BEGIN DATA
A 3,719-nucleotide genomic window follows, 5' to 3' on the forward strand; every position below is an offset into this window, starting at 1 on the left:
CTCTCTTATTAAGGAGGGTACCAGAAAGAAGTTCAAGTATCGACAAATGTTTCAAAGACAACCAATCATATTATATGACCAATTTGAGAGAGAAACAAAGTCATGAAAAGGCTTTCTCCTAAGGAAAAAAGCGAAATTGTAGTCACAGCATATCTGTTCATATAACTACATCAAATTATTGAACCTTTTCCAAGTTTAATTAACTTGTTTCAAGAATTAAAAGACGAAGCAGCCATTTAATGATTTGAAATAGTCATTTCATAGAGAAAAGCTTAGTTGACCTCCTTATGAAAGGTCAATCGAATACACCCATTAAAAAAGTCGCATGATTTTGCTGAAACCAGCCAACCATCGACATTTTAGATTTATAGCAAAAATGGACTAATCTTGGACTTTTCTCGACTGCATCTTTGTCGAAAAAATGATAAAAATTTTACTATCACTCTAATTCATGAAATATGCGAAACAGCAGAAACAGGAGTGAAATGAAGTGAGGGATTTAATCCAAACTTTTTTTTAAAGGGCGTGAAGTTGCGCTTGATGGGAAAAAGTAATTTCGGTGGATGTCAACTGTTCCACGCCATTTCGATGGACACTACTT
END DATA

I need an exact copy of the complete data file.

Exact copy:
A 3,719-nucleotide genomic window follows, 5' to 3' on the forward strand; every position below is an offset into this window, starting at 1 on the left:
CTCTCTTATTAAGGAGGGTACCAGAAAGAAGTTCAAGTATCGACAAATGTTTCAAAGACAACCAATCATATTATATGACCAATTTGAGAGAGAAACAAAGTCATGAAAAGGCTTTCTCCTAAGGAAAAAAGCGAAATTGTAGTCACAGCATATCTGTTCATATAACTACATCAAATTATTGAACCTTTTCCAAGTTTAATTAACTTGTTTCAAGAATTAAAAGACGAAGCAGCCATTTAATGATTTGAAATAGTCATTTCATAGAGAAAAGCTTAGTTGACCTCCTTATGAAAGGTCAATCGAATACACCCATTAAAAAAGTCGCATGATTTTGCTGAAACCAGCCAACCATCGACATTTTAGATTTATAGCAAAAATGGACTAATCTTGGACTTTTCTCGACTGCATCTTTGTCGAAAAAATGATAAAAATTTTACTATCACTCTAATTCATGAAATATGCGAAACAGCAGAAACAGGAGTGAAATGAAGTGAGGGATTTAATCCAAACTTTTTTTTAAAGGGCGTGAAGTTGCGCTTGATGGGAAAAAGTAATTTCGGTGGATGTCAACTGTTCCACGCCATTTCGATGGACACTACTT